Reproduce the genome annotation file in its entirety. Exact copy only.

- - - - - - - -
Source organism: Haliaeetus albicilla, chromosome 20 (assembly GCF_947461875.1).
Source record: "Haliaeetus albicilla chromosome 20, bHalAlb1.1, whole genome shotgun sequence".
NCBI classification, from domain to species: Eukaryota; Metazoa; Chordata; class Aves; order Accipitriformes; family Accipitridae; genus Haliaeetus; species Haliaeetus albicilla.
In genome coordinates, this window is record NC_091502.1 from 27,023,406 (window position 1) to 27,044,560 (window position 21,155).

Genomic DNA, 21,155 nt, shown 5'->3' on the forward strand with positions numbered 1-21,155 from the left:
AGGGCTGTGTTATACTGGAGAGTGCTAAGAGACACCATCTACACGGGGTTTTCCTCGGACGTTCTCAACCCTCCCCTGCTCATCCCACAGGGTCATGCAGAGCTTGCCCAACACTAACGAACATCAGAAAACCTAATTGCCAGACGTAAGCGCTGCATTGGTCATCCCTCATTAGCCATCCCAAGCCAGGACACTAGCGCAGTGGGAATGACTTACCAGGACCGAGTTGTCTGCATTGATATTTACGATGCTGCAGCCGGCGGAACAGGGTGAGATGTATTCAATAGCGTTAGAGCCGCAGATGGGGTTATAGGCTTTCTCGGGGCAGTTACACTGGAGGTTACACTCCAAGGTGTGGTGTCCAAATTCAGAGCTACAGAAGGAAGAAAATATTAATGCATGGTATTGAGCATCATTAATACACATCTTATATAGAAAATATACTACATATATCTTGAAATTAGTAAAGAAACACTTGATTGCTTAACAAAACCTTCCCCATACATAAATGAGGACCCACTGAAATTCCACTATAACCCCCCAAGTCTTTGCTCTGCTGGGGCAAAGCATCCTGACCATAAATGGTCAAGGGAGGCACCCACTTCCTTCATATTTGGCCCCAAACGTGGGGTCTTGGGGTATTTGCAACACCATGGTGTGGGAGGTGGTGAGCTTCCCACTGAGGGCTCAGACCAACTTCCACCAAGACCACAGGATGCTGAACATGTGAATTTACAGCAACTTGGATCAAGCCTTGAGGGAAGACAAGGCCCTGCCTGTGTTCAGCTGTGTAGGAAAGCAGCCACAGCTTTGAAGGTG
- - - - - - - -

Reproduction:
Source organism: Haliaeetus albicilla, chromosome 20 (assembly GCF_947461875.1).
Source record: "Haliaeetus albicilla chromosome 20, bHalAlb1.1, whole genome shotgun sequence".
NCBI classification, from domain to species: Eukaryota; Metazoa; Chordata; class Aves; order Accipitriformes; family Accipitridae; genus Haliaeetus; species Haliaeetus albicilla.
In genome coordinates, this window is record NC_091502.1 from 27,023,406 (window position 1) to 27,044,560 (window position 21,155).

Genomic DNA, 21,155 nt, shown 5'->3' on the forward strand with positions numbered 1-21,155 from the left:
AGGGCTGTGTTATACTGGAGAGTGCTAAGAGACACCATCTACACGGGGTTTTCCTCGGACGTTCTCAACCCTCCCCTGCTCATCCCACAGGGTCATGCAGAGCTTGCCCAACACTAACGAACATCAGAAAACCTAATTGCCAGACGTAAGCGCTGCATTGGTCATCCCTCATTAGCCATCCCAAGCCAGGACACTAGCGCAGTGGGAATGACTTACCAGGACCGAGTTGTCTGCATTGATATTTACGATGCTGCAGCCGGCGGAACAGGGTGAGATGTATTCAATAGCGTTAGAGCCGCAGATGGGGTTATAGGCTTTCTCGGGGCAGTTACACTGGAGGTTACACTCCAAGGTGTGGTGTCCAAATTCAGAGCTACAGAAGGAAGAAAATATTAATGCATGGTATTGAGCATCATTAATACACATCTTATATAGAAAATATACTACATATATCTTGAAATTAGTAAAGAAACACTTGATTGCTTAACAAAACCTTCCCCATACATAAATGAGGACCCACTGAAATTCCACTATAACCCCCCAAGTCTTTGCTCTGCTGGGGCAAAGCATCCTGACCATAAATGGTCAAGGGAGGCACCCACTTCCTTCATATTTGGCCCCAAACGTGGGGTCTTGGGGTATTTGCAACACCATGGTGTGGGAGGTGGTGAGCTTCCCACTGAGGGCTCAGACCAACTTCCACCAAGACCACAGGATGCTGAACATGTGAATTTACAGCAACTTGGATCAAGCCTTGAGGGAAGACAAGGCCCTGCCTGTGTTCAGCTGTGTAGGAAAGCAGCCACAGCTTTGAAGGTG